A substantial body of research has leveraged the VOF model in conjunction with the Reynolds Averaged Navier-Stokes (RANS) equations and the k-ε turbulence model. Studies such as those conducted by Hsiao and Lin [12], Xiao and Huang [17], and Jiang et al. [18] have scrutinized the propagation of tsunami-like solitary waves over seawalls. Further comparative analysis by Wu [19] of different k-ε turbulence models indicated a superior accuracy of results yielded by the k-ε RNG model. Numerical investigations undertaken by Yao et al. [20] focused on the reduction of tsunami-like solitary wave run-up by pile breakwaters on varying sloping beaches. The application of Computational Fluid Dynamics (CFD), a popular tool for addressing a wide variety of research and engineering queries across diverse fields and industries, underpins these investigations. CFD often serves as a supplement or alternative to experimental and analytical methods, assisting in the design and analysis of everyday products. Within this sphere, ANSYS Fluent has emerged as a prominent CFD simulation tool, offering a comprehensive software package equipped with a user-friendly interface and an extensive range of features. Its adoption by numerous researchers attests to its utility. Studies like those performed by Khaware et al. [21] have explored the sensitivity of 5th order solitary wave models in shallow wave environments. Findings from these investigations suggest that the application of Stokes wave theory remains viable within the shallow regime, and the Explicit formulation is particularly sensitive to breaking conditions, necessitating a very small step size. Additional research has undertaken numerical simulations of the propagation, impinging, and overtopping of solitary waves on sloped beaches [22, 23]. A comparative study by De Chowdhury et al. [24] between two numerical models, the Smoothed Particle Hydrodynamics and ANSYS Fluent software, noted a comparable level of performance between these models.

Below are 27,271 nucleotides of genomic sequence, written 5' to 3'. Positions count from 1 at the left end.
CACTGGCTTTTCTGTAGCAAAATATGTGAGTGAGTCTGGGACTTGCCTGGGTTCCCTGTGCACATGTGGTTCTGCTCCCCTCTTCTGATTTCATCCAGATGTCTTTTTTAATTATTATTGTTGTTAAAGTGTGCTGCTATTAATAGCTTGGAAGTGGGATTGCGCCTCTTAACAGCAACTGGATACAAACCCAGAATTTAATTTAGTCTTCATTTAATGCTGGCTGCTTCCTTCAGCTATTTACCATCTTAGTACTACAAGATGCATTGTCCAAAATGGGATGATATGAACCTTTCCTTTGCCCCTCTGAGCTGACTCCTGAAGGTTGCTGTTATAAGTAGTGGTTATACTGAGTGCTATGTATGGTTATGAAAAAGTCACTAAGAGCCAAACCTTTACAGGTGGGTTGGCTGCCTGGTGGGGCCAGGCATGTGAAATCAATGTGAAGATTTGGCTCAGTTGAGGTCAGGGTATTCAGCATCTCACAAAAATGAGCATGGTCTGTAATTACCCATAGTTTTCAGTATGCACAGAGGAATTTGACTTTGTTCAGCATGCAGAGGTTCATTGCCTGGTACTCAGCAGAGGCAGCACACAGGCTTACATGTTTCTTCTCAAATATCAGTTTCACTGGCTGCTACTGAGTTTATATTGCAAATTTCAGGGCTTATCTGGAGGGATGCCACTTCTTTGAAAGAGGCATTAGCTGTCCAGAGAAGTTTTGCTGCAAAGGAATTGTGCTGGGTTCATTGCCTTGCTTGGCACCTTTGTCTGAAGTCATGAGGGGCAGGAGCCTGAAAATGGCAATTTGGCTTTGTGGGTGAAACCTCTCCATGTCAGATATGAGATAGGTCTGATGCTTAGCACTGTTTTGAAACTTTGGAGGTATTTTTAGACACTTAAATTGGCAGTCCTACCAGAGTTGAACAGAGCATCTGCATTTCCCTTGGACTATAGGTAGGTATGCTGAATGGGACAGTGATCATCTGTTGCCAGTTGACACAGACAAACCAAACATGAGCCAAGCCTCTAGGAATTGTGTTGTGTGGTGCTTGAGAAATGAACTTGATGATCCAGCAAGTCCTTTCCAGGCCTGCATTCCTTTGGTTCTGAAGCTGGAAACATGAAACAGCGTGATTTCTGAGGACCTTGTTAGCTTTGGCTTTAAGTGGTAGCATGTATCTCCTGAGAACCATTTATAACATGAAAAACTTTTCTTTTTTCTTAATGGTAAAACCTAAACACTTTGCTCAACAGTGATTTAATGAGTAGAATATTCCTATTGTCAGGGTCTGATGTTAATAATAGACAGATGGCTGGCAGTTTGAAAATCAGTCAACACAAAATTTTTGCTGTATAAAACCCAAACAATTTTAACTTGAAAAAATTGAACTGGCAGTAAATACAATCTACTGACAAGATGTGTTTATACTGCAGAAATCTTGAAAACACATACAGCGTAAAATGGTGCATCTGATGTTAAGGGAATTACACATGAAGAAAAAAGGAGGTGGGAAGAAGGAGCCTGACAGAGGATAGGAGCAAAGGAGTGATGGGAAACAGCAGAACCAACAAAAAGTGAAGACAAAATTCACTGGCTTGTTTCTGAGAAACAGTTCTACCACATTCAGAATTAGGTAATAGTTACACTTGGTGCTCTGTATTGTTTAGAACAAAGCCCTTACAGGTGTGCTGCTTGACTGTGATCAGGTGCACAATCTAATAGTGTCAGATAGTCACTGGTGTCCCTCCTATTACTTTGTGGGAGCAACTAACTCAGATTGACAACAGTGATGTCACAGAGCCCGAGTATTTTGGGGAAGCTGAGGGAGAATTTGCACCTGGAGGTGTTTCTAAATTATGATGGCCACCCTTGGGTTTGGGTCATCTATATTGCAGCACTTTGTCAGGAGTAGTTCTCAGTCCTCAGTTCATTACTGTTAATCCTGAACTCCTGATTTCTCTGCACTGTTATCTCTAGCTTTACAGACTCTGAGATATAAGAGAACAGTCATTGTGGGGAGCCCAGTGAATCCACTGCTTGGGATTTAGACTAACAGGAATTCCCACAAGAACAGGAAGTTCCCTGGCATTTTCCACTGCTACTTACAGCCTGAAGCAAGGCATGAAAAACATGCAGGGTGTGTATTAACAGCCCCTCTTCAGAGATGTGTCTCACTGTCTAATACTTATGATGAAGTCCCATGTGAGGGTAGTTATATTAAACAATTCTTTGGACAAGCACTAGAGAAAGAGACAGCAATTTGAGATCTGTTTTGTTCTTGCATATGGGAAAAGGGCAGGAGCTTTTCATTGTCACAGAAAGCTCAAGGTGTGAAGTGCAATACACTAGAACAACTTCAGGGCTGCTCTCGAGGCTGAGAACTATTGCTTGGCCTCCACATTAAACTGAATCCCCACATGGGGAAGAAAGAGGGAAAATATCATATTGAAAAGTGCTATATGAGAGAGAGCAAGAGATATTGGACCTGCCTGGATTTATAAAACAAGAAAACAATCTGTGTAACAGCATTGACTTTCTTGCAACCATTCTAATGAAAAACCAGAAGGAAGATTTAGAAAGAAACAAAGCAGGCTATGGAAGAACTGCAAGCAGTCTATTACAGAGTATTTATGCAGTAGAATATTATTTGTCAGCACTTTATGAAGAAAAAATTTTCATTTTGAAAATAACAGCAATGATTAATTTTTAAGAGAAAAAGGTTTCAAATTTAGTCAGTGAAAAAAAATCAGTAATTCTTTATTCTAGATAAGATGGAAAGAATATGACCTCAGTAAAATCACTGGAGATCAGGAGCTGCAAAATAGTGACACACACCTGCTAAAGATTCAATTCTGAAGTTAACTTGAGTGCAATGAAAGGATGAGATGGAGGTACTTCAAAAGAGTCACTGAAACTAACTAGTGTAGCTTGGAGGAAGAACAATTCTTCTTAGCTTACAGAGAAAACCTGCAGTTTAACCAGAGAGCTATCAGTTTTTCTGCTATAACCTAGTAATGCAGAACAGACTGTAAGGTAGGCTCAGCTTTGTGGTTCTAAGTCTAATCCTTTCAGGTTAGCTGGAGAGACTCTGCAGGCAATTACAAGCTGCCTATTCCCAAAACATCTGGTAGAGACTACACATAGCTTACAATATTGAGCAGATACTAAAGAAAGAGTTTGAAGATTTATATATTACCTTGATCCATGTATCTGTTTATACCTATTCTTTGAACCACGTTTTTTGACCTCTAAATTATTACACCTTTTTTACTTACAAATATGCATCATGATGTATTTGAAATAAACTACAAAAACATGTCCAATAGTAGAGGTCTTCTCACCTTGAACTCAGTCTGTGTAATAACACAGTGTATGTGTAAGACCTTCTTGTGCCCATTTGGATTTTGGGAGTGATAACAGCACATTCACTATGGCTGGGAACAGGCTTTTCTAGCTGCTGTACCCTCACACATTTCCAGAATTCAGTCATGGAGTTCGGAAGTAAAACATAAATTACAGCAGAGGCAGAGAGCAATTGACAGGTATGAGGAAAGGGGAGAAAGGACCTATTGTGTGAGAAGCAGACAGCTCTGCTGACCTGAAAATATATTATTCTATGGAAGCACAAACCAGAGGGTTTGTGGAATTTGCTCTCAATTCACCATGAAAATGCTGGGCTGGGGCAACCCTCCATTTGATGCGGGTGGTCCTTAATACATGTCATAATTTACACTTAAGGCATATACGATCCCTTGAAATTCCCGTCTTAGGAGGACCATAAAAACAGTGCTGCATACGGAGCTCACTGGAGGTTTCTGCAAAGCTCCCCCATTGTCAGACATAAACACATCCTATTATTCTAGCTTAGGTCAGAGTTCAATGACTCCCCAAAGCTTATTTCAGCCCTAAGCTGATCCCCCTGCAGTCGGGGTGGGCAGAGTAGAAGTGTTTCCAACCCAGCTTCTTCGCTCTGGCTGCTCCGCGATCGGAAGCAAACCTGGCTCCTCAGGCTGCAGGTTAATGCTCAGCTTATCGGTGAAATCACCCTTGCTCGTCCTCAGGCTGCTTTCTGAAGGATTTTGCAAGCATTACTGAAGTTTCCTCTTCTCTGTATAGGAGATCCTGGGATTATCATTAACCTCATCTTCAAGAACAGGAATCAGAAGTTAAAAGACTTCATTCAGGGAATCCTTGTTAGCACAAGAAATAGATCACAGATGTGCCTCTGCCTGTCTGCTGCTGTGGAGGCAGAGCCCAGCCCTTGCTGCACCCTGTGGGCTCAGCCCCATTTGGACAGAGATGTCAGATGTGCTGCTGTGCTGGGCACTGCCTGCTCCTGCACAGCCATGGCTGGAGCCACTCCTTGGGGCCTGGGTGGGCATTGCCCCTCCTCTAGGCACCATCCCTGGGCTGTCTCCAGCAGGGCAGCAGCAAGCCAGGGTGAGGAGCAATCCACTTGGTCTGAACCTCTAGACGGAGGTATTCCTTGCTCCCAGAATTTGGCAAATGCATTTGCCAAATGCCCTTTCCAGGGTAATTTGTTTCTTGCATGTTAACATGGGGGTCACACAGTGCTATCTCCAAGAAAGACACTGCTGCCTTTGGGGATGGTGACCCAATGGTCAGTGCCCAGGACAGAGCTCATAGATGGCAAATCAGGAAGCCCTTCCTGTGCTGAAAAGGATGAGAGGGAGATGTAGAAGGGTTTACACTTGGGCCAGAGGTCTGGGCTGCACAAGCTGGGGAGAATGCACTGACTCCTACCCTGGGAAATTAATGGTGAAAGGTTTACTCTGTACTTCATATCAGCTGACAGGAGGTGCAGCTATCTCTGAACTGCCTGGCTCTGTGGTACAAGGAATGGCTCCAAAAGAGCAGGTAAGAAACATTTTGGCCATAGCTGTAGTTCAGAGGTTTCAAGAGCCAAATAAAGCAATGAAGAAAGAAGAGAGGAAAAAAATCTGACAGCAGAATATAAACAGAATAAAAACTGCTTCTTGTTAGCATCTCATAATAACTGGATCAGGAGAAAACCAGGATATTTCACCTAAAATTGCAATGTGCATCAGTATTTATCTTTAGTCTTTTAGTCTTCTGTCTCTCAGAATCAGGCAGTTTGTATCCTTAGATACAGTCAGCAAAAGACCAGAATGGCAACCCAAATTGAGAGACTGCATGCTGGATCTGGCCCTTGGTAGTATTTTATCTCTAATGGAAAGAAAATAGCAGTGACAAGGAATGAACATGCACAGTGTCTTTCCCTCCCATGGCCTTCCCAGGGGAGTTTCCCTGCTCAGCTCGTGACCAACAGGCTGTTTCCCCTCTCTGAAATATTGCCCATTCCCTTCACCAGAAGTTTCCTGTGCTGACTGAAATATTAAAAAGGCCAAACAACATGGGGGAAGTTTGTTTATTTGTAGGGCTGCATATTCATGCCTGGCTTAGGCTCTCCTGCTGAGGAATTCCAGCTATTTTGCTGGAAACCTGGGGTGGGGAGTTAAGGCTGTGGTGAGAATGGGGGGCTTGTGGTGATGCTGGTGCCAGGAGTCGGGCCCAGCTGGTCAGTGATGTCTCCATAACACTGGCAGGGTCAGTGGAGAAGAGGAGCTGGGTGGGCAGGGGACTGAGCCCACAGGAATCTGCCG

Coastal infrastructures, including residential establishments and seawalls, are frequently constructed on slopes proximate to the shoreline. Despite this strategic positioning, they remain vulnerable to substantial impact forces and overtopping losses, primarily attributable to extreme wave action or tsunamis. In light of this, the prediction of wave overtopping discharges has emerged as a critical area of research within the realm of coastal engineering, running parallel to studies focusing on the propagation and evolution of solitary waves [25-27]. Numerical simulations conducted by Wei et al. [25], Ji et al. [26], and Luo et al. [27] have scrutinized the impact and surge of a solitary wave over a seawall, adopting the configuration presented by Hsiao and Lin [12]. A series of wave overtopping tests have been executed by Prabu et al. [22-29] to explore the propagation, impinging, and overtopping of tsunamis. The decrease in overtopping corresponding to an increase in wall slope was amongst their key findings. Historically, comprehensive investigations have been dedicated to various aspects of seawalls, including modifications on slope. These studies have yielded three prominent types of seawalls: Vertical seawalls [30-33], inclined seawalls [12, 34, 35], and stepped structures. The latter has been the subject of an extensive literature review [36], highlighting its efficacy as a coastal protection measure. Two-dimensional physical model tests were conducted by Krecic and Sayao [37], focusing on wave overtopping issues related to stepped seawalls across various scales. The researchers found that a stepped slope dissipates more energy than a smooth slope, culminating in an average reduction of 17.61% in the transmission coefficient. Empirical approaches for predicting the wave overtopping discharge of a stepped revetment were presented by Schoonees et al. [38] and Kerpen et al. [39], demonstrating the influence of step height on wave energy dissipation and overtopping discharge reduction. Further analysis by Chergui and Bouzit [40] examined the shoaling, breaking, breaking point position, and breaking height of solitary waves.